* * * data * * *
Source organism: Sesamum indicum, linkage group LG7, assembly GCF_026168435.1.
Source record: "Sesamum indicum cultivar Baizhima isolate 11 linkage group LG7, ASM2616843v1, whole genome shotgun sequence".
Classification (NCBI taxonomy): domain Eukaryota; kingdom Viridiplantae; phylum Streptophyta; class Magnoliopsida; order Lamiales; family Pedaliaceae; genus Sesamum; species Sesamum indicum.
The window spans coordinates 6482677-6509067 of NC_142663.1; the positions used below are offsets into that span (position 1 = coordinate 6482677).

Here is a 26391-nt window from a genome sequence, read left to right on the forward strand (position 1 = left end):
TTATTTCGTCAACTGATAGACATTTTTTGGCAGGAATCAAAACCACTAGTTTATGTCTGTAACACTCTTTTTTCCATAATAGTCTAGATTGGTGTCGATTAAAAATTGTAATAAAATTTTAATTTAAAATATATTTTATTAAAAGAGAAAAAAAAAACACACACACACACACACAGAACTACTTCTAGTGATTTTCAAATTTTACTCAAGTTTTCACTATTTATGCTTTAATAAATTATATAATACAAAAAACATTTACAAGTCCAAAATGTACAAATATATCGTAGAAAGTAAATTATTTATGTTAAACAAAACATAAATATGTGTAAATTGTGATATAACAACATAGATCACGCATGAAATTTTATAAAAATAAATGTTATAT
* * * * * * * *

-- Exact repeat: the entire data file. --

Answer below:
Source organism: Sesamum indicum, linkage group LG7, assembly GCF_026168435.1.
Source record: "Sesamum indicum cultivar Baizhima isolate 11 linkage group LG7, ASM2616843v1, whole genome shotgun sequence".
Classification (NCBI taxonomy): domain Eukaryota; kingdom Viridiplantae; phylum Streptophyta; class Magnoliopsida; order Lamiales; family Pedaliaceae; genus Sesamum; species Sesamum indicum.
The window spans coordinates 6482677-6509067 of NC_142663.1; the positions used below are offsets into that span (position 1 = coordinate 6482677).

Here is a 26391-nt window from a genome sequence, read left to right on the forward strand (position 1 = left end):
TTATTTCGTCAACTGATAGACATTTTTTGGCAGGAATCAAAACCACTAGTTTATGTCTGTAACACTCTTTTTTCCATAATAGTCTAGATTGGTGTCGATTAAAAATTGTAATAAAATTTTAATTTAAAATATATTTTATTAAAAGAGAAAAAAAAAACACACACACACACACACAGAACTACTTCTAGTGATTTTCAAATTTTACTCAAGTTTTCACTATTTATGCTTTAATAAATTATATAATACAAAAAACATTTACAAGTCCAAAATGTACAAATATATCGTAGAAAGTAAATTATTTATGTTAAACAAAACATAAATATGTGTAAATTGTGATATAACAACATAGATCACGCATGAAATTTTATAAAAATAAATGTTATAT